STSS Member, Jennifer Freyd and the ISTSS’s Journal of Traumatic Stress Contribute to White House Effort Against Sexual Assault
May 19, 2014
Jennifer Freyd, PhD, an ISTSS member, Professor of Psychology at the University of Oregon, and national authority on betrayal and sexual abuse, took part in a White House event April 29 that included a major announcement about the effort to address sexual assaults on college campuses. Freyd and her students have pioneered the study of betrayal trauma and, more recently, institutional betrayal. She investigates the causes and effects of interpersonal and institutional violence on mental and physical health, behavior and society, and she co-authored the recent book Blind to Betrayal. Also noteworthy is the extent to which research published in the ISTSS journal, Journal of Traumatic Stress, has contributed to this effort which has brought together science, practice, and advocacy in a compelling and effective way.
In March, Freyd was first in the nation’s capital to discuss her research as it relates to the White House Task Force to Protect Students from Sexual Assault, a group appointed by President Obama to improve the handling of campus sexual assault cases. She met with Lynn Rosenthal, the White House advisor on violence against women. During a 45-minute meeting, Freyd presented a summary of her research on campus sexual assault, including the results of a 2013 study on institutional betrayal, conducted with doctoral student Carly Parnitzke Smith, which appeared in the Journal of Traumatic Stress.
Freyd described the meeting as highly productive: “I was very pleased with how the meeting went. There was much information exchanged, good questions and thoughtful discussion … It is a wonderful experience to feel that our research matters in this way.”
Following that March visit, Freyd was then among the invited guests called to the White House on April 29 for the release of new proposed guidelines for combating sexual violence. The White House report calls on colleges and universities to step up their efforts to prevent such crimes, become more transparent about the number of sexual assaults, and do more to assist survivors. Also referenced in the White House report is another article published in the Journal of Traumatic Stress, coauthored by Reginald Nixon, Pallavi Nishith, and Patricia Resick (2004).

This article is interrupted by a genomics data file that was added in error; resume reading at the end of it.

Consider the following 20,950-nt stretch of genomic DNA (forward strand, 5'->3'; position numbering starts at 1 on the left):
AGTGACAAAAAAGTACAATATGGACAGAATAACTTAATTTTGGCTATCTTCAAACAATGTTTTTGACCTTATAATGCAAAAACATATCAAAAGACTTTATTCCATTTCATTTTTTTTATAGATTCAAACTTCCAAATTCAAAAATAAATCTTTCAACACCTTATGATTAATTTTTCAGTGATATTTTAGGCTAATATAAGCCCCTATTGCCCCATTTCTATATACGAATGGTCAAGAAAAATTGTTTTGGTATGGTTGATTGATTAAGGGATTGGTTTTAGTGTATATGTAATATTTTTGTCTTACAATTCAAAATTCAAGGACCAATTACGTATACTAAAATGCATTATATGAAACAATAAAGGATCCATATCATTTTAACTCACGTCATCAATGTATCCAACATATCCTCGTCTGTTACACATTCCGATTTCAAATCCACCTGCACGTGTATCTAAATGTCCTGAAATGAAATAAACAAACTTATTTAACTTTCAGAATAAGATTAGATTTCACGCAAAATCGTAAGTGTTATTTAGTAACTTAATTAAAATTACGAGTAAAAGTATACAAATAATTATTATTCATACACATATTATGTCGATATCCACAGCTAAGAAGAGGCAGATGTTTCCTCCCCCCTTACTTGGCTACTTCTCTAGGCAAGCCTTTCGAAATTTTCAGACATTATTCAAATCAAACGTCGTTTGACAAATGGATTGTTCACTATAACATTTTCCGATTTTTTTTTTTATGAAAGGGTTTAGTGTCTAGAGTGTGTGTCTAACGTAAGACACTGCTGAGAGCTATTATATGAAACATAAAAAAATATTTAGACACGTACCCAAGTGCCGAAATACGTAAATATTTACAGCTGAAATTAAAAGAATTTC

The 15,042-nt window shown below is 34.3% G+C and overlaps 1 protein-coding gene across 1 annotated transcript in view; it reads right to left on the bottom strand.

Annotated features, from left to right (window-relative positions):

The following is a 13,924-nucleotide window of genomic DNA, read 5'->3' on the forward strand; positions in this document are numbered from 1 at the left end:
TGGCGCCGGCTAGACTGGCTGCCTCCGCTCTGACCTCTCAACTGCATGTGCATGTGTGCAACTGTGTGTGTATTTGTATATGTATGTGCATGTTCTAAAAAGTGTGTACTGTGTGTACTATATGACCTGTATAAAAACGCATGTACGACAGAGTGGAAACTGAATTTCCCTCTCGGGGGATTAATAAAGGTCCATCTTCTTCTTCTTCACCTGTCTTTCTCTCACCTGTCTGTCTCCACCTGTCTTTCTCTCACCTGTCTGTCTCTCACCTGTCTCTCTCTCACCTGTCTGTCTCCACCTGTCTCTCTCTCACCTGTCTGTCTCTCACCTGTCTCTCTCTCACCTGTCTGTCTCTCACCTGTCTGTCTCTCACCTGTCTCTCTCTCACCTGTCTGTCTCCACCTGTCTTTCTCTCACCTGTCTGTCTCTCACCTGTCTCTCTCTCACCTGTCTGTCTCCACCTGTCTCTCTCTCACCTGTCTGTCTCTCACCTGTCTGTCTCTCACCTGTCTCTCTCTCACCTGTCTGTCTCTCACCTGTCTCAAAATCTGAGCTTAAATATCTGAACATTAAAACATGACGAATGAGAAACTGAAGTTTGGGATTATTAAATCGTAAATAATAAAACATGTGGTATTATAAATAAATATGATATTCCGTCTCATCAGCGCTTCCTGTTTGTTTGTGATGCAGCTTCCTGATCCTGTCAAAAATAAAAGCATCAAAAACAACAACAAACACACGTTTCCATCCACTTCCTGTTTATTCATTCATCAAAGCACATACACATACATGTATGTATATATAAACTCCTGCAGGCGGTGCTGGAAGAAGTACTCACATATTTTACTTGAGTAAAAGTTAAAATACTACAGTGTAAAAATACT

Freyd followed the White House event with a meeting with Senator Kirsten Gillibrand of New York. She shared information about her research relevant to Gillibrand’s legislative agenda on military sexual trauma and campus sexual assault.
Freyd reports this about her experience at the White House event in April: “Each of those listed on the program (Rosenthal, Tchen, Cole, Duncan, Sebellius, Biden, and Jarrett) gave pointed and eloquent speeches. Except for Biden, the speeches were directed to those of us in the room. It was made abundantly clear that our expertise was respected and understood. We were spoken to as colleagues. At one point we were asked to stand (and receive applause) based on our role -- students, researchers, university presidents, and so on. Biden's speech, in contrast, was for the world. And a powerful speech it was. I stopped breathing a few times, he became so sincere and compelling. I was close enough to him to see when his eyes were on the teleprompter or not -- we went off script quite a few times and when he did those were generally the best moments. He only had one somersault of a sentence and he recovered quickly. His message about ending violence was respectful, passionate, and powerful.”
Freyd, J., & Birrell, P. (2013). Blind to betrayal: Why we fool ourselves we aren't being fooled. Hoboken, NJ: John Wiley & Sons.
Nixon, R. D., Nishith, P., & Resick, P. A. (2004). The accumulative effect of trauma exposure on short-term and delayed verbal memory in a treatment-seeking sample of female rape victims. Journal of Traumatic Stress, 17(1), 31-35.
Smith, C. P., & Freyd, J. J. (2013). Dangerous safe havens: Institutional betrayal exacerbates sexual trauma. Journal of Traumatic Stress, 26(1), 119-124.